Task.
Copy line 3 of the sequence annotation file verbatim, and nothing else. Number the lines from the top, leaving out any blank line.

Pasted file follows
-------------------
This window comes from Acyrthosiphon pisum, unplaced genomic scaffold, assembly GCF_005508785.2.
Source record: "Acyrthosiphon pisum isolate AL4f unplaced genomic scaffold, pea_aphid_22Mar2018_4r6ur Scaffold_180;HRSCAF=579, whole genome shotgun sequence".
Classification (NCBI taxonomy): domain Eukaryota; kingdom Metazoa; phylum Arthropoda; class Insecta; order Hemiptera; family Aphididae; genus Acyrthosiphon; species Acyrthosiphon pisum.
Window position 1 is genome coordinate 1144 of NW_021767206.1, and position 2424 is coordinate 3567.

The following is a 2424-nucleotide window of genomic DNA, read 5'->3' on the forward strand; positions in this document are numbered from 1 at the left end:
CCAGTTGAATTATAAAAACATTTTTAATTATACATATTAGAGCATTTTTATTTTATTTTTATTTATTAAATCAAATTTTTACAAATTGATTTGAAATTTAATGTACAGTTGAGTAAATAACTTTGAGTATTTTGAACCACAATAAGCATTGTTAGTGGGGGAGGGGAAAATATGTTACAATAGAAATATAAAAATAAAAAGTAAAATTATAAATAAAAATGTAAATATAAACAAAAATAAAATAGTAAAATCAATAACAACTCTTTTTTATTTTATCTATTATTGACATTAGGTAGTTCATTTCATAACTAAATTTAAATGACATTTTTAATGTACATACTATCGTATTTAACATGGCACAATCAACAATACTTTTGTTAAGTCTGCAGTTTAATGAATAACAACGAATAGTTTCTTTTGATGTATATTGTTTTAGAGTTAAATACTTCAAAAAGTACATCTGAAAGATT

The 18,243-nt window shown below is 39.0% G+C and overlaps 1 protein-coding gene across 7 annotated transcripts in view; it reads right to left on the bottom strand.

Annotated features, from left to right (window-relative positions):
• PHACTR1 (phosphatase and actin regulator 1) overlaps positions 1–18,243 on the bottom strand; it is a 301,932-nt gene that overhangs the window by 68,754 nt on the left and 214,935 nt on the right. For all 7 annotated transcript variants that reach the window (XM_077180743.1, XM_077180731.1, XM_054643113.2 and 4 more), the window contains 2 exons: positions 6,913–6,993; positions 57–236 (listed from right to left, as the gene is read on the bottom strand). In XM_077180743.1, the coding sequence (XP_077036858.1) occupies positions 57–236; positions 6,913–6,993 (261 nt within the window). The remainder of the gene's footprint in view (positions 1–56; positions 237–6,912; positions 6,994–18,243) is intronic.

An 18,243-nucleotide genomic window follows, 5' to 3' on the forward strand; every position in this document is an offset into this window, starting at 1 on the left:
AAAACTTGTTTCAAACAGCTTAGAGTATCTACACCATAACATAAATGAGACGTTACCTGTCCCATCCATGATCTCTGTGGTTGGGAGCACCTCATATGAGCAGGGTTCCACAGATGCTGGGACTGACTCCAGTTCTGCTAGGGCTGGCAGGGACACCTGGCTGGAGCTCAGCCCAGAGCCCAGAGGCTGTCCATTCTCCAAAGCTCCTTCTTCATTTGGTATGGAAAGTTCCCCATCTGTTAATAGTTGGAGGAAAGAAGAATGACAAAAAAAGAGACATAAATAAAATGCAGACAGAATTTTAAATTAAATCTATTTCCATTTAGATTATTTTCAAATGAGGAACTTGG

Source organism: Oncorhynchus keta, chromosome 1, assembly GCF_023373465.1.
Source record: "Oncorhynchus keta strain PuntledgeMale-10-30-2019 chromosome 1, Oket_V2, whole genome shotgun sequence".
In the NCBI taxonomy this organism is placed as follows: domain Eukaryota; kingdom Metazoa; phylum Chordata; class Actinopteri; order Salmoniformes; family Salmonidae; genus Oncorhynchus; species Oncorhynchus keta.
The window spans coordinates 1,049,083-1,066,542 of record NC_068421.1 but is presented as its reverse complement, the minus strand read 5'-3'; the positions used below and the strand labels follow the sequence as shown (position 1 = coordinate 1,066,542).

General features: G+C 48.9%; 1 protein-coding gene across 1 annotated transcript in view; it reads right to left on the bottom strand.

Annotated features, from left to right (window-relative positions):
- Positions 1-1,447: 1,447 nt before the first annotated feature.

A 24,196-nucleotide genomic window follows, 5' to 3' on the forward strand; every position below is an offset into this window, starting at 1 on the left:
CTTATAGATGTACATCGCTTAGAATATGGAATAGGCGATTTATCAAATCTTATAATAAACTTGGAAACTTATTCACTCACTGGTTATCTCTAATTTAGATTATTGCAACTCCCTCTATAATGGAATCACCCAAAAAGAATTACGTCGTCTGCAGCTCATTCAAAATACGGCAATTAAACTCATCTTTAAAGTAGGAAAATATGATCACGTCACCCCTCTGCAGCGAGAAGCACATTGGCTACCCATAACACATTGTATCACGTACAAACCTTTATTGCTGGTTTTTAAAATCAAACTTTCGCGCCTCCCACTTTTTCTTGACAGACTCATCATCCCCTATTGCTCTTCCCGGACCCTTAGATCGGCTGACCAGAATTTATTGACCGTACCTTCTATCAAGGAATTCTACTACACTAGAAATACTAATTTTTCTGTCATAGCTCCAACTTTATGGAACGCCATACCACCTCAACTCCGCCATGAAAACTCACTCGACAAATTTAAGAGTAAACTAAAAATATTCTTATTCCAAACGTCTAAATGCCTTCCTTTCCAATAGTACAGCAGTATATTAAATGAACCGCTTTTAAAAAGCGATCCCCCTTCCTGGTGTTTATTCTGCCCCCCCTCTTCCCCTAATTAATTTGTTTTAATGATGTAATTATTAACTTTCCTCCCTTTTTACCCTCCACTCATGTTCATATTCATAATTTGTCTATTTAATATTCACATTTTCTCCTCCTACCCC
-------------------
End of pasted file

Classification (NCBI taxonomy): domain Eukaryota; kingdom Metazoa; phylum Arthropoda; class Insecta; order Hemiptera; family Aphididae; genus Acyrthosiphon; species Acyrthosiphon pisum.